[Best of the Santa Clara Valley 1997]

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Best of San Jose's Japantown

Best Place to Get Hip to
Japanese-American Culture
For insight into Japanese-American history in the Santa Clara Valley, peek into the Japanese American Resource Center and Museum, located in the Issei Memorial Building. Standing exhibits document the life of Japanese-Americans before, during and after the war. Docents like Ken Iwagaki can point out familiar faces and buildings in the pictures and tell where they are today. The current exhibit features an interesting look at the Japanese-American baseball leagues--the prewar San Jose Asahi and postwar San Jose Zebras. There are also reading rooms, artifacts from camp and a huge photo exhibit documenting the heroic 100th and 442nd combat regiments' role in liberating Dachau.
565 N. Fifth St., San Jose (408/294-3138)

Best Japanese Porn
Got your attention, didn't it? It figures that a store with the words "Japan" and "culture" would have to include some element of sex. Japan Culture Video stocks plenty of Japanese soaps, TV shows, movies, rows of manga books, even the requisite Zatoichi and Kurosawa samurai flicks. But in the back, behind the black curtain, lurks the browsing area of many a hentai (Japanese for "dirty old man"). Schoolgirl, office lady and S&M are the dominant fantasies on display here but beware; perv-eyors of mainstream porn will be disappointed by Japanese imports. All Japanese hard-core flicks are pixelized, with those annoying mosaic screens (so popular in Cops) blurring out the private parts. But there's a market for them, as Japan Culture stocks racks of imported blue (called "AV" in Japan) movies.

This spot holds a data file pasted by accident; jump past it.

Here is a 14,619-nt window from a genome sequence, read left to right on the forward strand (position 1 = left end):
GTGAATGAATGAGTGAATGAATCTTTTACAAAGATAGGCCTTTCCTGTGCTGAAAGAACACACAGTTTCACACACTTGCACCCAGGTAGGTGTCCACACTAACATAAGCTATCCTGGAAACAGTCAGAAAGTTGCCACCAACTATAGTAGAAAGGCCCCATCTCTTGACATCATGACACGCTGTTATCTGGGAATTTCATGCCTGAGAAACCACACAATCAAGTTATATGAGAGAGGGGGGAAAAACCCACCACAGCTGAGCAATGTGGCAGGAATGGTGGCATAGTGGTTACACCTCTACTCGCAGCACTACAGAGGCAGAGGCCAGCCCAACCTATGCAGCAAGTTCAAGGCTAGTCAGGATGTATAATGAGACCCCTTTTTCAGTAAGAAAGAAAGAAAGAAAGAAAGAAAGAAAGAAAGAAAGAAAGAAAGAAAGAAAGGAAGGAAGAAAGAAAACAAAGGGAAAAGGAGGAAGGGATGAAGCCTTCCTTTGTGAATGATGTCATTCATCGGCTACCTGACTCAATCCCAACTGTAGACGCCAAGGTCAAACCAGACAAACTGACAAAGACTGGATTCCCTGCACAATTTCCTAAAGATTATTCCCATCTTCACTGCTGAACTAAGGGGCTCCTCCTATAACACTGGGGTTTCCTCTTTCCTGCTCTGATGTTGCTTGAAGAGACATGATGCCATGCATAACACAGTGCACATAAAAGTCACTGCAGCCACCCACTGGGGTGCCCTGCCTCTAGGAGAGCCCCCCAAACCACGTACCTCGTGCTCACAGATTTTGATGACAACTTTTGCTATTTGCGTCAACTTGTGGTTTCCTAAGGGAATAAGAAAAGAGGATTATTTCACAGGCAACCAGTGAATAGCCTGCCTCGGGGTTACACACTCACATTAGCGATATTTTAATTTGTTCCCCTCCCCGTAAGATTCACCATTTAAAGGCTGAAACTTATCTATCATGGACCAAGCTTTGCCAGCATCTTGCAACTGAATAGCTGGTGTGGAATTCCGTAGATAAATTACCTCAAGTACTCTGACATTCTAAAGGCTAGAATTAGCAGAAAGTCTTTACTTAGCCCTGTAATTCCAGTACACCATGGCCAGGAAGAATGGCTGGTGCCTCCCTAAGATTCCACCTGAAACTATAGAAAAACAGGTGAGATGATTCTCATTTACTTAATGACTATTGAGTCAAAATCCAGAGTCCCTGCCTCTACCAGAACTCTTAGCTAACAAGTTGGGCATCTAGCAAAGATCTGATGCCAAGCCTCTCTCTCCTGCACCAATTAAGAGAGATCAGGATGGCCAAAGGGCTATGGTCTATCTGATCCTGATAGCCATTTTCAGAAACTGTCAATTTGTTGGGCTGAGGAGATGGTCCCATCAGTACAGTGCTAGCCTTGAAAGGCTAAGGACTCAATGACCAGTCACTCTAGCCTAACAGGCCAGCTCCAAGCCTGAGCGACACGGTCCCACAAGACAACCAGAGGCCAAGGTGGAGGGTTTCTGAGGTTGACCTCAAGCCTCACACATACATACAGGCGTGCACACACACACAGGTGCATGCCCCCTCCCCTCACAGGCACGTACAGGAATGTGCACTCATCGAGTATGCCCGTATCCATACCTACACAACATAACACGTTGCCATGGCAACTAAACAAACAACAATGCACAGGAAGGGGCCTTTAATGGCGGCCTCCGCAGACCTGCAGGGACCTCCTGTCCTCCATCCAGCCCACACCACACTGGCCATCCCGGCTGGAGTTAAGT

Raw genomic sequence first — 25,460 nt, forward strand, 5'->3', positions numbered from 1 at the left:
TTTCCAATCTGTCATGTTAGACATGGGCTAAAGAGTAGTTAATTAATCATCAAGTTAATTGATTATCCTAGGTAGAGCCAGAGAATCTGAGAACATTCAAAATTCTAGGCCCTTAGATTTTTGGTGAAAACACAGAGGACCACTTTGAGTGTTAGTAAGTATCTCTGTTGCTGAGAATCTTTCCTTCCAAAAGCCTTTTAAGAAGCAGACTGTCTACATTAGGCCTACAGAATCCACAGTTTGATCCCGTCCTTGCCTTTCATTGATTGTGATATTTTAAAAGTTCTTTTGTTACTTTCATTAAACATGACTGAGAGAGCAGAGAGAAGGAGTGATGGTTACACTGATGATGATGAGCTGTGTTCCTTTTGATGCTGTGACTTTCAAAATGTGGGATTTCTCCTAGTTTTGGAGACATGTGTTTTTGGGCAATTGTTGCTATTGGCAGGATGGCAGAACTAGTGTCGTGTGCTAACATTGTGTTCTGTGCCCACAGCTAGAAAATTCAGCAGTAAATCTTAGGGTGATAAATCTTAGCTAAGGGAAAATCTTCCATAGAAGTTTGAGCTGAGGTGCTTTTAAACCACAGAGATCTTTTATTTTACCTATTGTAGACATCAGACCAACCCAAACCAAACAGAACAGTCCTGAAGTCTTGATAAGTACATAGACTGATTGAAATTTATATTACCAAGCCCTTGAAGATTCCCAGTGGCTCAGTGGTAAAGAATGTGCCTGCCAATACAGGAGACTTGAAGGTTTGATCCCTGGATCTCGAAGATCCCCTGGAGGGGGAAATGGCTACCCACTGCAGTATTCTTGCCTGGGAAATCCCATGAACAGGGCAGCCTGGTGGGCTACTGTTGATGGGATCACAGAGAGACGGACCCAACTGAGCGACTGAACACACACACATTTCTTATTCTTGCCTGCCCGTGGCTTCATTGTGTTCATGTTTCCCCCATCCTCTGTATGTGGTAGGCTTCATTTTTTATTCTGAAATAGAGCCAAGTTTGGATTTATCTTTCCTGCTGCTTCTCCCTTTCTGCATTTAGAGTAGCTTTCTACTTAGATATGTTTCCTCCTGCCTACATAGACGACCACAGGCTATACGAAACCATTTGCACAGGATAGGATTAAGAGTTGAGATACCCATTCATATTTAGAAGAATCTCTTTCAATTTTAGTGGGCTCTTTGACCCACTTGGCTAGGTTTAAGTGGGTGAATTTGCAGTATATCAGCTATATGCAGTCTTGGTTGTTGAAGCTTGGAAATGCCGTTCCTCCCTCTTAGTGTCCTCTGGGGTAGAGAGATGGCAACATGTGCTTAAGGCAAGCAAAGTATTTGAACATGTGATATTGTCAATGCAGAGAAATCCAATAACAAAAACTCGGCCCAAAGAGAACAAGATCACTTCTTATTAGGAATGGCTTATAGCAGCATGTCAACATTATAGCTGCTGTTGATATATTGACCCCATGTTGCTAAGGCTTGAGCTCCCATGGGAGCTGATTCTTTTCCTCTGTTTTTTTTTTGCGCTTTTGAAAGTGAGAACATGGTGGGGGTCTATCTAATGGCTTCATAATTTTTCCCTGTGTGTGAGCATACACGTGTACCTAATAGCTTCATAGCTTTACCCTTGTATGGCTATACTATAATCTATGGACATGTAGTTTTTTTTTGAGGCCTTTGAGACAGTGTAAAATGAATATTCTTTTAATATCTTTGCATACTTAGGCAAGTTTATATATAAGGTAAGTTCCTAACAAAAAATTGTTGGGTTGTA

161 Jackson St., San Jose (408/293-3350)

Best Sophisticated Human Tricks
While the South Bay exhales with superlatives after another glorious Cirque du Soleil run, not too many CdS fans know San Jose has its own version, Cirque San Jose. The troupe performs similar feats of cruelty-free magic and whimsy at their Japantown facility as well as at local events and halftime shows. High-wire acts, fast-track tumbling (as seen in Cirque du Soleil's Alegria), high overhead ropes, contortionists, hand balancing, juggling, ball walking and trapeze are all part of the show. The troupe--which consists of local and international circus professionals and amateurs--opens its new show, "Spaced Out '97," in October. "We're San Jose's first theatrical circus," brags artistic director Cheryl Taylor. "Our vision is to develop good production and good performers. We have guest performers from Moscow Circus, Ringling Brothers and Chinese circuses. We have pros and amateurs growing together and people from many different cultures, languages, backgrounds. It feels like a mini-United Nations."
634 N. Eighth St., San Jose (408/295-2276)

Best Place to Ponder the Fate
of Your Tamogotchi
As the cycle of popularity ebbs, so do the life spans of the friendly egg-shaped Japanese toy. Parents are discovering a new dilemma: how to explain death to the young'uns when the cute, egg-shaped creature grabs its wings and halo after it starves to death from inattention. People have become so attached to these toys, there are--honestly--Tamogotchi support groups. One source of solace on the local landscape: the San Jose Buddhist Church Betsuin. In popular Buddhist faith, roughly translated, death is not to be feared. When something dies, the soul reaches nirvana--a state of bliss after the soul is freed from suffering and absorbed into the supreme spirit. Which means that the Tamogotchi can spend eternity eating, sleeping, playing and otherwise tormenting people well into the afterlife.